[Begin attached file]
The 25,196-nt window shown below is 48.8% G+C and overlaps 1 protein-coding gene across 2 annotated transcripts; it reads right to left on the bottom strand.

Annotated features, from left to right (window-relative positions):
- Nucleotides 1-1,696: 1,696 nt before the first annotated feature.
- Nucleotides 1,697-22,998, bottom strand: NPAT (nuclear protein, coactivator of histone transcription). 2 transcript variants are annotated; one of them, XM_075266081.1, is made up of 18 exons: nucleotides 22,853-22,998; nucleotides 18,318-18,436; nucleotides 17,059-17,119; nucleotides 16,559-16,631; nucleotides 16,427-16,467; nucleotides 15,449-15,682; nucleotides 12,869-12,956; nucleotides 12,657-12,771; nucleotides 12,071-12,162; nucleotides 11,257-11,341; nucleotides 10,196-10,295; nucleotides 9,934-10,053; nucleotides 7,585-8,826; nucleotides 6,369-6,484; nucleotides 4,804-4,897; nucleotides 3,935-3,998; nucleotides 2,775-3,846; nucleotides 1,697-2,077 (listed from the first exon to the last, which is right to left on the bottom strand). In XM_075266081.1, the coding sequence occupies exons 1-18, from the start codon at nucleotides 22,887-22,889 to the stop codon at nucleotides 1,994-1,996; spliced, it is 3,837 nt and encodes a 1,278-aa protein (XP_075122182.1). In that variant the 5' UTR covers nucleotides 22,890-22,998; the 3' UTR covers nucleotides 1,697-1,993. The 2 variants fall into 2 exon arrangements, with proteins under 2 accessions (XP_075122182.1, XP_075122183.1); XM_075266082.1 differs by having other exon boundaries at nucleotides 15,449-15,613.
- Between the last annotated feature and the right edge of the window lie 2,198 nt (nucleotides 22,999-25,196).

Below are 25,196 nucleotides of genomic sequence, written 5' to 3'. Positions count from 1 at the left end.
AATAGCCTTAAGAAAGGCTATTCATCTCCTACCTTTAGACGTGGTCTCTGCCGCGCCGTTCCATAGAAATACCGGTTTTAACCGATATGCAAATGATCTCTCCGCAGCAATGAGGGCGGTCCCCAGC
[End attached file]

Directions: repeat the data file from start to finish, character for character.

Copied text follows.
The 25,196-nt window shown below is 48.8% G+C and overlaps 1 protein-coding gene across 2 annotated transcripts; it reads right to left on the bottom strand.

Annotated features, from left to right (window-relative positions):
- Nucleotides 1-1,696: 1,696 nt before the first annotated feature.
- Nucleotides 1,697-22,998, bottom strand: NPAT (nuclear protein, coactivator of histone transcription). 2 transcript variants are annotated; one of them, XM_075266081.1, is made up of 18 exons: nucleotides 22,853-22,998; nucleotides 18,318-18,436; nucleotides 17,059-17,119; nucleotides 16,559-16,631; nucleotides 16,427-16,467; nucleotides 15,449-15,682; nucleotides 12,869-12,956; nucleotides 12,657-12,771; nucleotides 12,071-12,162; nucleotides 11,257-11,341; nucleotides 10,196-10,295; nucleotides 9,934-10,053; nucleotides 7,585-8,826; nucleotides 6,369-6,484; nucleotides 4,804-4,897; nucleotides 3,935-3,998; nucleotides 2,775-3,846; nucleotides 1,697-2,077 (listed from the first exon to the last, which is right to left on the bottom strand). In XM_075266081.1, the coding sequence occupies exons 1-18, from the start codon at nucleotides 22,887-22,889 to the stop codon at nucleotides 1,994-1,996; spliced, it is 3,837 nt and encodes a 1,278-aa protein (XP_075122182.1). In that variant the 5' UTR covers nucleotides 22,890-22,998; the 3' UTR covers nucleotides 1,697-1,993. The 2 variants fall into 2 exon arrangements, with proteins under 2 accessions (XP_075122182.1, XP_075122183.1); XM_075266082.1 differs by having other exon boundaries at nucleotides 15,449-15,613.
- Between the last annotated feature and the right edge of the window lie 2,198 nt (nucleotides 22,999-25,196).

Below are 25,196 nucleotides of genomic sequence, written 5' to 3'. Positions count from 1 at the left end.
AATAGCCTTAAGAAAGGCTATTCATCTCCTACCTTTAGACGTGGTCTCTGCCGCGCCGTTCCATAGAAATACCGGTTTTAACCGATATGCAAATGATCTCTCCGCAGCAATGAGGGCGGTCCCCAGC